It was certainly the kind of room that would have enraptured any teenage Harry Potter fan, with the little staircase, elaborately bejewelled decanters and the books from end to end. Slowly the conversation shifted—the individual strands died away and the central voices came to the fore, and the subject was Europe. I looked away. It seemed very much to me that this would have been what it felt like in those films set in the 1930s, where everyone it sitting in a wood-panelled room and the men in suits begin to talk darkly but matter-of-factly about the war that will inevitably come. These scenes have impact because the predictions of horror and destruction are invariably at odds with the lavishness of the setting, and the same was true here. It was only when we left the room that we realised the candles were electric.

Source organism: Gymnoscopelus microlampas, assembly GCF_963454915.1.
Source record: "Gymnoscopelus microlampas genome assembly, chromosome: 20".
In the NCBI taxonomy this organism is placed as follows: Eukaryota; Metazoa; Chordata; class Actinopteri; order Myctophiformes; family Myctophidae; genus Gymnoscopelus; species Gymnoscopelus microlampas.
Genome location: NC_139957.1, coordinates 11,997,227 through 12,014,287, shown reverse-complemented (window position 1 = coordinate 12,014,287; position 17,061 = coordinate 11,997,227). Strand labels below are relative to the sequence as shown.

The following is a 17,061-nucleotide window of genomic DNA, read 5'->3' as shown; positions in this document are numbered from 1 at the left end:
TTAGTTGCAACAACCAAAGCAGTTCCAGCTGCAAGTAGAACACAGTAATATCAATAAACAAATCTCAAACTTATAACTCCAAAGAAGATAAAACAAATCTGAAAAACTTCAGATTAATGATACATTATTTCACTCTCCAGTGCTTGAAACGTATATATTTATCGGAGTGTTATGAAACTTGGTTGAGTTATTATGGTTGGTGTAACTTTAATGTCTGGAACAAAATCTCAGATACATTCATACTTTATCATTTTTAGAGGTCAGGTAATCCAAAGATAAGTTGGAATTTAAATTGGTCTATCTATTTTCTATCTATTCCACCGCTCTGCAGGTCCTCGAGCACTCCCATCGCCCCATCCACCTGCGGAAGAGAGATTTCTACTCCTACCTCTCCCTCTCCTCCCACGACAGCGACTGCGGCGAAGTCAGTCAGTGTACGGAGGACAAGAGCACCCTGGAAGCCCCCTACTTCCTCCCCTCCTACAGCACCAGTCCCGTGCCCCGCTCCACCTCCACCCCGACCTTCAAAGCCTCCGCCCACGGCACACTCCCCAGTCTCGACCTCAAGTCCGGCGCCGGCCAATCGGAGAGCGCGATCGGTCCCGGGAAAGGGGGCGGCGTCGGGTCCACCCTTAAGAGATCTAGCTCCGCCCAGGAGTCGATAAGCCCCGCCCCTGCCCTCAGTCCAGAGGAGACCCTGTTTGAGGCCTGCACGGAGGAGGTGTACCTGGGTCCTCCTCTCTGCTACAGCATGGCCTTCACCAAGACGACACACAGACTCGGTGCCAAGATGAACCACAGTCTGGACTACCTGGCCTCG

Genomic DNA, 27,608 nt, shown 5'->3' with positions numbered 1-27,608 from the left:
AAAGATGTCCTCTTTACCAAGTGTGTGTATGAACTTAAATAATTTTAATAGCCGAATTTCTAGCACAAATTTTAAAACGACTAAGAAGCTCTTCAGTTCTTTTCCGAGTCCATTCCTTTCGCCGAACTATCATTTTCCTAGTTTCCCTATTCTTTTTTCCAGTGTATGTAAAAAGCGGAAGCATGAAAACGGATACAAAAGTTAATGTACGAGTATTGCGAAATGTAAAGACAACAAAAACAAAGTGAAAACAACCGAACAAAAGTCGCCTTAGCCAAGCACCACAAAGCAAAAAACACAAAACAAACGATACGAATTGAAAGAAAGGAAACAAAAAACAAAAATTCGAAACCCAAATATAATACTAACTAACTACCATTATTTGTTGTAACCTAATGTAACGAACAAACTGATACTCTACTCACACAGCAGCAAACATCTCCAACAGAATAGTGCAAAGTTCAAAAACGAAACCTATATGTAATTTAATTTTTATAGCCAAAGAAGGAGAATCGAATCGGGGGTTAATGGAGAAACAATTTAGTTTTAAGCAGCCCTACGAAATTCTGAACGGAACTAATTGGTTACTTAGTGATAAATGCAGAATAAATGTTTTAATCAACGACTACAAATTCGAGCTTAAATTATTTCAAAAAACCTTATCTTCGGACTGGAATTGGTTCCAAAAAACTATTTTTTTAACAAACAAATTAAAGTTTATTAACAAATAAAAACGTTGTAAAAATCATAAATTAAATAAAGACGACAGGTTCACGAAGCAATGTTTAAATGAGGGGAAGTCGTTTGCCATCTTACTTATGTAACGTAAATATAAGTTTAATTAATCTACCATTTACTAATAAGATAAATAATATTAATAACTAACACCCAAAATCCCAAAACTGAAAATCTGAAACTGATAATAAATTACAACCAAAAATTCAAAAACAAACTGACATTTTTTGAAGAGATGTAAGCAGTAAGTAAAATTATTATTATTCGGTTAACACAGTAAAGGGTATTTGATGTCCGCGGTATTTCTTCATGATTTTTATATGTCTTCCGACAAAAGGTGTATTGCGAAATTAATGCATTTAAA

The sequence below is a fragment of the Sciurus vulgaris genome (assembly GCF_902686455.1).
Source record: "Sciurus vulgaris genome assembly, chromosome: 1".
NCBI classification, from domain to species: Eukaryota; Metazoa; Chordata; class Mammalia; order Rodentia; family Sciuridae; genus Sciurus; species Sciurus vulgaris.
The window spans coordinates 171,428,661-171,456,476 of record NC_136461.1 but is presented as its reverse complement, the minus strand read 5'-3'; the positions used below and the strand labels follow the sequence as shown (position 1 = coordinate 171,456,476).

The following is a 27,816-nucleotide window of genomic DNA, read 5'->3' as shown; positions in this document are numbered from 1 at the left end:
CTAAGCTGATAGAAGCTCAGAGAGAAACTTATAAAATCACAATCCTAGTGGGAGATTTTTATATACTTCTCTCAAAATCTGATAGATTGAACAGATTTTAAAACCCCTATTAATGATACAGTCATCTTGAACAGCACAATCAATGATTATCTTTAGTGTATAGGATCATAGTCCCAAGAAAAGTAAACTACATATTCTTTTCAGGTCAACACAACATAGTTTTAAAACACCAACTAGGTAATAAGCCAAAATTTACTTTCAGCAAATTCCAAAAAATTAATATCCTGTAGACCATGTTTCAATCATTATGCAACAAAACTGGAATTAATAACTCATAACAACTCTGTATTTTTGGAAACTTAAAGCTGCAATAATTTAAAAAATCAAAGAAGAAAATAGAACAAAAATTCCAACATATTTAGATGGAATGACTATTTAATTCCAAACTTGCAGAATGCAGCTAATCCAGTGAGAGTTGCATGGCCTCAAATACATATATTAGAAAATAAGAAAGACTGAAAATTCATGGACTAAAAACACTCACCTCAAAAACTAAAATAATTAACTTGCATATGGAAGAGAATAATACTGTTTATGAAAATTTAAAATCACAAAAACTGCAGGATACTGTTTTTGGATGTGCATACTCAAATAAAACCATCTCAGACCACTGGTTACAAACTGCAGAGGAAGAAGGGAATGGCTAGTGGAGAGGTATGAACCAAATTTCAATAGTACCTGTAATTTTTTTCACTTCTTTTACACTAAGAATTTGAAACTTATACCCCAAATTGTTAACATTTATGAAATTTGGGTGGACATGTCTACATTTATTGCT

It’s that point in the term where everything slowly starts sliding out of control—you’re not quite sure how, but the plates start falling and you can either attempt to keep just the one spinning exceptionally well, or feverishly gather up the various pieces of all the others and endeavour to form them into an innocent whole that strives to not belie their multiple cracks. It happens: lectures roll by unattended, messages sit unanswered, you’re late in the mornings and late in the evenings too, your family patiently waiting though you have only just turned off your computer and shrugged on your coat at the time you were meant to be there. I said this last term too, but this is now my fourth year of folding myself into bizarre eight-week structures of exhaustion, and I honestly do not think I can continue much longer. I have no idea what other places are like, but if the universal graduate school experience involves all your energy evaporating after a few weeks and every day being an exhausted struggle with the acute awareness that 7000 words need to materialise by next week, perhaps I’d be better-placed doing something else entirely.